On January 4, President Obama — whose official bio notes he was a constitutional scholar — decided the Senate was out of session long enough for his needs and claimed recess appointment authority to install Richard Cordray as the first director of the Consumer Financial Protection Bureau (a new bureaucracy created by the Dodd-Frank bill) and Sharon Block, Richard Griffin and Terrence F. Flynn to be board members of the National Labor Relations Board.
In a scathing critique of the action in the Washington Post, former attorney general Ed Meese and Todd Gaziano (a former Justice Department lawyer who advised previous presidents on recess appointments) wrote that “never before has a president purported to make a ‘recess’ appointment when the Senate is demonstrably not in recess. This is a constitutional abuse of a high order.”
As pointed out by senators and constitutional experts, a president has the ability to make recess appointments when the Senate is out of session for at least three days. The Senate, however, was operating in a “pro forma” session and not technically in recess. Nor did the Senate have the authority from the House of Representatives to be in recess — when Obama made the most recent appointments.
A former University of Chicago Law School lecturer on constitutional matters, as Obama was, should realize this creates an impediment to exercising recess appointment power. But it appears that Obama picks and chooses the reasoning for his actions these days. After all, the new way of doing business at the White House is “we can’t wait.”
The other branches of government appear to be a drag on this ambitious executive, but it doesn’t mean Obama can ignore them and the rules. As Meese and Gaziano point out:
The president and anyone else may object that the Senate is conducting “pro forma” sessions, but that does not render them constitutionally meaningless, as some have argued. In fact, the Senate did pass a bill during a supposedly “pro forma” session on Dec. 23, a matter the White House took notice of since the president signed the bill into law. The president cannot pick and choose when he deems a Senate session to be “real.”
Surely, Obama wouldn’t want to set a precedent that could be abused by a more conservative successor. Or does he not care about anything but the here and now?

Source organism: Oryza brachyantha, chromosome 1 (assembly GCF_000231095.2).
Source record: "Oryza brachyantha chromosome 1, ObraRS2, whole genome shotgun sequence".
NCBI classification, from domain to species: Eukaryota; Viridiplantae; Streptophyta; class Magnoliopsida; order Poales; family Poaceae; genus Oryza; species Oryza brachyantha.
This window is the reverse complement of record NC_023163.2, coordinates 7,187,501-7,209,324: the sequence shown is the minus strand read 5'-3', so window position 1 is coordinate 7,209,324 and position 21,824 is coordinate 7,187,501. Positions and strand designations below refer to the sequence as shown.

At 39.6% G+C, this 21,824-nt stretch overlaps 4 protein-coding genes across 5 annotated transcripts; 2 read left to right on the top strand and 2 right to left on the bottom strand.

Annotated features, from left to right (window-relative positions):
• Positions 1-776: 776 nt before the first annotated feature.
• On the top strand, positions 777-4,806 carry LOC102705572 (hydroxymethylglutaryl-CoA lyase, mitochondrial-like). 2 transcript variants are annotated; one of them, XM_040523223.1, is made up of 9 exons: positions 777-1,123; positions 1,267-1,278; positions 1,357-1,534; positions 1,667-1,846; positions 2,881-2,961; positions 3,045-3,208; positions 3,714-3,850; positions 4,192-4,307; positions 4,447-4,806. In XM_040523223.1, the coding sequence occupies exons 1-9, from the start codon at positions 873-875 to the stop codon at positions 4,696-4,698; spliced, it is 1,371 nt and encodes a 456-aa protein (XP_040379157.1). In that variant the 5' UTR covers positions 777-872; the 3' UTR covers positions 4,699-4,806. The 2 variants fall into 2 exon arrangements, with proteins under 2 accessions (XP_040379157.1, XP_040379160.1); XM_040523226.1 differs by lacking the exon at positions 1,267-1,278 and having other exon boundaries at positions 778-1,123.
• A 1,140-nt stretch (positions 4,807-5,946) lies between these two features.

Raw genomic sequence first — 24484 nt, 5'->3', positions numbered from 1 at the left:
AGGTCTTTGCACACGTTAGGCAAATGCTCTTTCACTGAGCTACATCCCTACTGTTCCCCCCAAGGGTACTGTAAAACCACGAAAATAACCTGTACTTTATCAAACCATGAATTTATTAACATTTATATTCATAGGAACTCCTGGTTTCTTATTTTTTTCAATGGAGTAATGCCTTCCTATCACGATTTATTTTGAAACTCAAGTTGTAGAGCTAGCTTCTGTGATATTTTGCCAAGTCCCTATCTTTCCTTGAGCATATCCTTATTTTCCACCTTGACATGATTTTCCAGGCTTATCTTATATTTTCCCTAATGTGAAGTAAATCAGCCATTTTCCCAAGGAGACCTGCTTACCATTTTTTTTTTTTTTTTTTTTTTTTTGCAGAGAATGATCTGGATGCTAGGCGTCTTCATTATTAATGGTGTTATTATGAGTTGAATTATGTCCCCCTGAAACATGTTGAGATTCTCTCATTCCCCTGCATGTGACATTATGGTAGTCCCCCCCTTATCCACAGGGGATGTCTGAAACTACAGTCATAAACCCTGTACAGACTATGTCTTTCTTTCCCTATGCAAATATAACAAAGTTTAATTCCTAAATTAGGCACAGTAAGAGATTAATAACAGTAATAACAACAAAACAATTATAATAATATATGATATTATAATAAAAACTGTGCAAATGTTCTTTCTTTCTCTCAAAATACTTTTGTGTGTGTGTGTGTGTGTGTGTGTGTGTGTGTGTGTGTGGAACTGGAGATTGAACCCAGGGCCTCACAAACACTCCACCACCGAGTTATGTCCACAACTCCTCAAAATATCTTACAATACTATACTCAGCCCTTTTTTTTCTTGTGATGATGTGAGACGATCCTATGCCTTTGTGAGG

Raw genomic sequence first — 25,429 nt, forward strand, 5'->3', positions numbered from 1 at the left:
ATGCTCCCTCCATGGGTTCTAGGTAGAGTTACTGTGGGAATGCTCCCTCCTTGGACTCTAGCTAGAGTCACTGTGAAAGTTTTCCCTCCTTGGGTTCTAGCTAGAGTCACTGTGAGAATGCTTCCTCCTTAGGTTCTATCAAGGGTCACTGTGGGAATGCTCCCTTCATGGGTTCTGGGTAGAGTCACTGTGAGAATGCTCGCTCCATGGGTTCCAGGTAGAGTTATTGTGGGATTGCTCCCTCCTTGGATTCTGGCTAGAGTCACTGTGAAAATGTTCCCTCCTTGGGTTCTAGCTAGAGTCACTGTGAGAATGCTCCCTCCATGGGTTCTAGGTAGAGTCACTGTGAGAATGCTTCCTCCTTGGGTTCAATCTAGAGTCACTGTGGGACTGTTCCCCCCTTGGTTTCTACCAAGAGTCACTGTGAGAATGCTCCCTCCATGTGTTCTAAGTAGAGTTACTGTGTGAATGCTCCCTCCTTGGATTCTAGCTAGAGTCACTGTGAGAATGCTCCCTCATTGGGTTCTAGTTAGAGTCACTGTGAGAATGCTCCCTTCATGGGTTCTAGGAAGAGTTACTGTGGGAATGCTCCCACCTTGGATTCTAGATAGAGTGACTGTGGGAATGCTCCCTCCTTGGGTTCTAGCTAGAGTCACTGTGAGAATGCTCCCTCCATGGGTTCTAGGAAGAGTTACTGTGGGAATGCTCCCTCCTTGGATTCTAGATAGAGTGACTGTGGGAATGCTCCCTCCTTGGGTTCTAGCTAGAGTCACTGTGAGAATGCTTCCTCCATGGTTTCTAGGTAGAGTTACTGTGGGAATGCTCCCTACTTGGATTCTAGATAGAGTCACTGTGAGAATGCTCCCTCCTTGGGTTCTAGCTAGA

Senator Charles Grassley (R-IA), the ranking minority member of the Senate Judiciary Committee, says this move by Obama “upended years of Senate practice and more than 90 years of Justice Department precedent.” Grassley wrote in USA Today that he wants “a full accounting of his change in position” on the viability of recess appointments from when Obama was a senator (Obama opposed President George W. Bush’s recess appointment of Ambassador John Bolton as United Nations ambassador in 2005 during a legitimate recess as “the wrong thing to do”). Meese and Gaziano say Obama should come clean about what — if any — advice he received from the Justice Department prior to making the January 4 appointments. Grassley also suggested blocks on future Obama nominations in protest of Obama’s January 4 appointment spree.
Project 21 spokeswoman Stacy Washington suggests doing more. She suggests striking the funding for the CFPB, citing both the unconstitutional nature of the Cordray appointment and the unaccountable nature of the new bureaucracy. She says:
Using a non-recess to make a recess appointment is absolutely outside of the bounds of the Constitution. The Congress should refuse to fund this new and largely unaccountable appointment. This is part and parcel of Obama’s new strategy of moving ahead with his radical agenda while circumventing the will of Congress. At first glance, it may appear Obama had no choice — but look again! What we are seeing in action here is a complete absence of leadership. Without the ability to lead in the House and Senate, the President resorts to political tactics. In the end, it’s the people of this country that lose.
Stacy Swimp, another Project 21 spokesman, suggests a darker motivation. He thinks that Obama is hedging his bets to compensate for his uncertain political future. He notes:
In spite of the President’s claim that his recent “recess appointments” are granted by the Constitution, constitutional scholars such as Berkeley’s John Yoo and the University of Chicago’s Richard Epstein beg to differ.
President Obama’s intention might be to position both the NLRB and CFPB to perpetuate his agenda beyond his possible tenure and to maintain their ability to successfully facilitate big government politicians and enable the unauthorized and possibly unlawful regulatory abuses by executive agencies.
In the final analysis, Obama’s appointments serve as not only a bold disregard of the powers granted to Congress, but indicate a unending commitment to undermining the constitutional principles of free enterprise and open and fair competition. Through these NLRB appointments, for example, Obama has assured that — at least until 2013 — the NLRB is equipped to wage warfare against all who oppose unfair labor practices, forced unionism and economic exploitation of the American taxpayers.